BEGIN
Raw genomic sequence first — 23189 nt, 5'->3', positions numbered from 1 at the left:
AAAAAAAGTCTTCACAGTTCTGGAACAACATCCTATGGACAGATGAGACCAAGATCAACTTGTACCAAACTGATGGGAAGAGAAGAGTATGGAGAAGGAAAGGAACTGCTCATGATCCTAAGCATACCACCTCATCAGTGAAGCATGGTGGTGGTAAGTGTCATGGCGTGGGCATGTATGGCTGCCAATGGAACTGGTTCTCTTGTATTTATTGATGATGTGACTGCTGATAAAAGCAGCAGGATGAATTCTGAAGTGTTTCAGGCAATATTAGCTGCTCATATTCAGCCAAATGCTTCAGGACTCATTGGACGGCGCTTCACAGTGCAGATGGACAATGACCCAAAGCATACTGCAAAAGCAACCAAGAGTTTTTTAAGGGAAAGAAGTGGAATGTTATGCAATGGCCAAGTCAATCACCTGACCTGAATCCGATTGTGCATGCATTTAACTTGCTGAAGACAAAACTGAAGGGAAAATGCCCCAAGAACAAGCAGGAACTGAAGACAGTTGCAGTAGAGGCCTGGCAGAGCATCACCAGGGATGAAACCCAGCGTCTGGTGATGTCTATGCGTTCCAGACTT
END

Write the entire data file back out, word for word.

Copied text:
Raw genomic sequence first — 23189 nt, 5'->3', positions numbered from 1 at the left:
AAAAAAAGTCTTCACAGTTCTGGAACAACATCCTATGGACAGATGAGACCAAGATCAACTTGTACCAAACTGATGGGAAGAGAAGAGTATGGAGAAGGAAAGGAACTGCTCATGATCCTAAGCATACCACCTCATCAGTGAAGCATGGTGGTGGTAAGTGTCATGGCGTGGGCATGTATGGCTGCCAATGGAACTGGTTCTCTTGTATTTATTGATGATGTGACTGCTGATAAAAGCAGCAGGATGAATTCTGAAGTGTTTCAGGCAATATTAGCTGCTCATATTCAGCCAAATGCTTCAGGACTCATTGGACGGCGCTTCACAGTGCAGATGGACAATGACCCAAAGCATACTGCAAAAGCAACCAAGAGTTTTTTAAGGGAAAGAAGTGGAATGTTATGCAATGGCCAAGTCAATCACCTGACCTGAATCCGATTGTGCATGCATTTAACTTGCTGAAGACAAAACTGAAGGGAAAATGCCCCAAGAACAAGCAGGAACTGAAGACAGTTGCAGTAGAGGCCTGGCAGAGCATCACCAGGGATGAAACCCAGCGTCTGGTGATGTCTATGCGTTCCAGACTT